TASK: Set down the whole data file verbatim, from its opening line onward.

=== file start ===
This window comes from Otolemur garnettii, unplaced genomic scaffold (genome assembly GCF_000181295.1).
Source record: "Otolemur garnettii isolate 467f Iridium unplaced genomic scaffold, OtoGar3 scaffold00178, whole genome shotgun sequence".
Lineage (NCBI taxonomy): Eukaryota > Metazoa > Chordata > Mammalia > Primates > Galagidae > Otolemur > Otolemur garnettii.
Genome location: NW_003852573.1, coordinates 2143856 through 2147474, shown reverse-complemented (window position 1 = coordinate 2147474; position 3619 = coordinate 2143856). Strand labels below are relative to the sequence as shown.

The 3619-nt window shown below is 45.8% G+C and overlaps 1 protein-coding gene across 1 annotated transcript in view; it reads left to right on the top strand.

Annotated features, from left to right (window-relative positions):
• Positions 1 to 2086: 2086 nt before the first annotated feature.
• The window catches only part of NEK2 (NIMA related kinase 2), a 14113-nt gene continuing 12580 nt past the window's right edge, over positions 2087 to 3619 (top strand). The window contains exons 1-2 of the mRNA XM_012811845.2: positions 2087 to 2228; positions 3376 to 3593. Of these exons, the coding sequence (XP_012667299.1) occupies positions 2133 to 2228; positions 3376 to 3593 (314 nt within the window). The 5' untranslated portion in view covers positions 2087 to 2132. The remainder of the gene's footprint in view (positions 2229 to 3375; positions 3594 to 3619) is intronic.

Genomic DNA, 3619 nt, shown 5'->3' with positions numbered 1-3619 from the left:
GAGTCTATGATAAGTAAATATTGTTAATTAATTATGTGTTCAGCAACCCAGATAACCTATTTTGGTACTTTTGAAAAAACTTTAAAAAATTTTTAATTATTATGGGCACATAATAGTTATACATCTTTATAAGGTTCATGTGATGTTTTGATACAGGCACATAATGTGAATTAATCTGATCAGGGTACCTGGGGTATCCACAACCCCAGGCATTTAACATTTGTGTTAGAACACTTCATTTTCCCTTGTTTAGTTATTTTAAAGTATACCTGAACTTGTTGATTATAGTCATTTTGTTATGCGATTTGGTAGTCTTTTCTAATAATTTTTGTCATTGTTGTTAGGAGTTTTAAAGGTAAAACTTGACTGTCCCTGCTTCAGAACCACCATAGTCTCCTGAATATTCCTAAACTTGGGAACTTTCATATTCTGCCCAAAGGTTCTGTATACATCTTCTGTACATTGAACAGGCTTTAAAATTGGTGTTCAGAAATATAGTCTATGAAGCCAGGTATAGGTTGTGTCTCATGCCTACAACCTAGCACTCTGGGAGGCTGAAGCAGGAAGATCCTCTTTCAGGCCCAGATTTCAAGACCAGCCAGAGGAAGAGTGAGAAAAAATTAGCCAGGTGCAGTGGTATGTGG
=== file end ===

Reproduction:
This window comes from Otolemur garnettii, unplaced genomic scaffold (genome assembly GCF_000181295.1).
Source record: "Otolemur garnettii isolate 467f Iridium unplaced genomic scaffold, OtoGar3 scaffold00178, whole genome shotgun sequence".
Lineage (NCBI taxonomy): Eukaryota > Metazoa > Chordata > Mammalia > Primates > Galagidae > Otolemur > Otolemur garnettii.
Genome location: NW_003852573.1, coordinates 2143856 through 2147474, shown reverse-complemented (window position 1 = coordinate 2147474; position 3619 = coordinate 2143856). Strand labels below are relative to the sequence as shown.

The 3619-nt window shown below is 45.8% G+C and overlaps 1 protein-coding gene across 1 annotated transcript in view; it reads left to right on the top strand.

Annotated features, from left to right (window-relative positions):
• Positions 1 to 2086: 2086 nt before the first annotated feature.
• The window catches only part of NEK2 (NIMA related kinase 2), a 14113-nt gene continuing 12580 nt past the window's right edge, over positions 2087 to 3619 (top strand). The window contains exons 1-2 of the mRNA XM_012811845.2: positions 2087 to 2228; positions 3376 to 3593. Of these exons, the coding sequence (XP_012667299.1) occupies positions 2133 to 2228; positions 3376 to 3593 (314 nt within the window). The 5' untranslated portion in view covers positions 2087 to 2132. The remainder of the gene's footprint in view (positions 2229 to 3375; positions 3594 to 3619) is intronic.

Genomic DNA, 3619 nt, shown 5'->3' with positions numbered 1-3619 from the left:
GAGTCTATGATAAGTAAATATTGTTAATTAATTATGTGTTCAGCAACCCAGATAACCTATTTTGGTACTTTTGAAAAAACTTTAAAAAATTTTTAATTATTATGGGCACATAATAGTTATACATCTTTATAAGGTTCATGTGATGTTTTGATACAGGCACATAATGTGAATTAATCTGATCAGGGTACCTGGGGTATCCACAACCCCAGGCATTTAACATTTGTGTTAGAACACTTCATTTTCCCTTGTTTAGTTATTTTAAAGTATACCTGAACTTGTTGATTATAGTCATTTTGTTATGCGATTTGGTAGTCTTTTCTAATAATTTTTGTCATTGTTGTTAGGAGTTTTAAAGGTAAAACTTGACTGTCCCTGCTTCAGAACCACCATAGTCTCCTGAATATTCCTAAACTTGGGAACTTTCATATTCTGCCCAAAGGTTCTGTATACATCTTCTGTACATTGAACAGGCTTTAAAATTGGTGTTCAGAAATATAGTCTATGAAGCCAGGTATAGGTTGTGTCTCATGCCTACAACCTAGCACTCTGGGAGGCTGAAGCAGGAAGATCCTCTTTCAGGCCCAGATTTCAAGACCAGCCAGAGGAAGAGTGAGAAAAAATTAGCCAGGTGCAGTGGTATGTGG